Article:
South African Anglican Church Raising Money to Treat HIV-Positive Pregnant Women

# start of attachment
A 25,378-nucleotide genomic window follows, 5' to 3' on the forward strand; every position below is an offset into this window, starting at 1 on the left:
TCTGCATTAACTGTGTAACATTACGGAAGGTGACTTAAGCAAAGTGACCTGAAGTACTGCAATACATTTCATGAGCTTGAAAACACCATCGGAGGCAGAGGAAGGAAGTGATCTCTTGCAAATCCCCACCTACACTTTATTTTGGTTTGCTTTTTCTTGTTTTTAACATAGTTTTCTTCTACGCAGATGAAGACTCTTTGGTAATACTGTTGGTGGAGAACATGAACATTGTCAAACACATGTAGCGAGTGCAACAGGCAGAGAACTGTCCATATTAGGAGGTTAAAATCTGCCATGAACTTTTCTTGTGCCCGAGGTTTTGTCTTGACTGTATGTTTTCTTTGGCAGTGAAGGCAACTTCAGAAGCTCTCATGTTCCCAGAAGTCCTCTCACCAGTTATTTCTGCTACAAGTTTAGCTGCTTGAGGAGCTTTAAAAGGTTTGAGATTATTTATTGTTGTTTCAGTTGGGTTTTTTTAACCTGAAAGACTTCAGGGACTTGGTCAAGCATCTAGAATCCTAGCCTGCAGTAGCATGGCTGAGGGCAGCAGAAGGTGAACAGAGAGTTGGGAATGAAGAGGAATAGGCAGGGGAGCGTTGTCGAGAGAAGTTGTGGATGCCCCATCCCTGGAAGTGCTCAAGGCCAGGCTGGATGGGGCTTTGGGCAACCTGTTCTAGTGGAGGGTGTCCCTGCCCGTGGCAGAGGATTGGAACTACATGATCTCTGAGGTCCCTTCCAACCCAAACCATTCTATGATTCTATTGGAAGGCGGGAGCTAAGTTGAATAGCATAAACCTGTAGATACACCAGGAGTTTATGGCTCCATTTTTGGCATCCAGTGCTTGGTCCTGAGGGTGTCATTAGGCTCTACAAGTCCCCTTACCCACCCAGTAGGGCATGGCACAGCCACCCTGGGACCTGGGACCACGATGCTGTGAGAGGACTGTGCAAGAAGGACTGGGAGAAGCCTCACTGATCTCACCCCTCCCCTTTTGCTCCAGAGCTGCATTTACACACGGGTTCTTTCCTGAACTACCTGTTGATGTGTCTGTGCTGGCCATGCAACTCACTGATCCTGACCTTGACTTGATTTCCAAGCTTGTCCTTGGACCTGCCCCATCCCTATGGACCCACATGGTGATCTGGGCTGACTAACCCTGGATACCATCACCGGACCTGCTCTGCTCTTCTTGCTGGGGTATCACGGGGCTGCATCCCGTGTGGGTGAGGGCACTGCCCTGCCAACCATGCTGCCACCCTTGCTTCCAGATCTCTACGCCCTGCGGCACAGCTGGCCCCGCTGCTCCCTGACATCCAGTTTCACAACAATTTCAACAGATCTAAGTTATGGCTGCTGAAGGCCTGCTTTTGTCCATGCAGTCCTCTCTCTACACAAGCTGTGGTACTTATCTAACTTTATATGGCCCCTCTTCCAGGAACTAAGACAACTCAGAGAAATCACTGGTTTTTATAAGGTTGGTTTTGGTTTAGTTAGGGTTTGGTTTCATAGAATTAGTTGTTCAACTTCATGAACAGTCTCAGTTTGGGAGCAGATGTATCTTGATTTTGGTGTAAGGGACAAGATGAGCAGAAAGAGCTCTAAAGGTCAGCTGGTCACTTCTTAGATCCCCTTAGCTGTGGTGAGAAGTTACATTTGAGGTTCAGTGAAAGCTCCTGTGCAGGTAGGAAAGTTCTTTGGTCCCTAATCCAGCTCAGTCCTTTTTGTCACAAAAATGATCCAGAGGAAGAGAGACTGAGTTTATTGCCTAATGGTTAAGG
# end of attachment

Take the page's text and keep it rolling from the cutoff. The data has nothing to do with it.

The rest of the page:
The Anglican church in South Africa is raising money to provide antiretroviral drugs and treatment services to pregnant HIV-positive women, the London Guardian reports. The campaign, called "God's Babies," would provide participating women with AZT and nevirapine to prevent vertical transmission. To reduce the risk of HIV transmission through breast feeding, the program would purchase baby formula, sterilizing equipment and bottles for the women. The church estimates that the cost of providing pre-birth antiretroviral therapy and formula supplies for a woman up to six months after delivery will cost about $62. The money would come from donations. The Anglican church has been "among the most vocal supporters" of expanding access to AIDS drugs to developing nations, and has been critical of the South African government's "reluctance" to administer antiretroviral therapy to pregnant women. In September, Njongonkulu Ndungane, archbishop of Cape Town, said that the government's inaction "would be judged 'as serious a crime against humanity as apartheid'" (McGreal, Guardian, 4/12).This is part of the KHN Morning Briefing, a summary of health policy coverage from major news organizations. Sign up for an email subscription.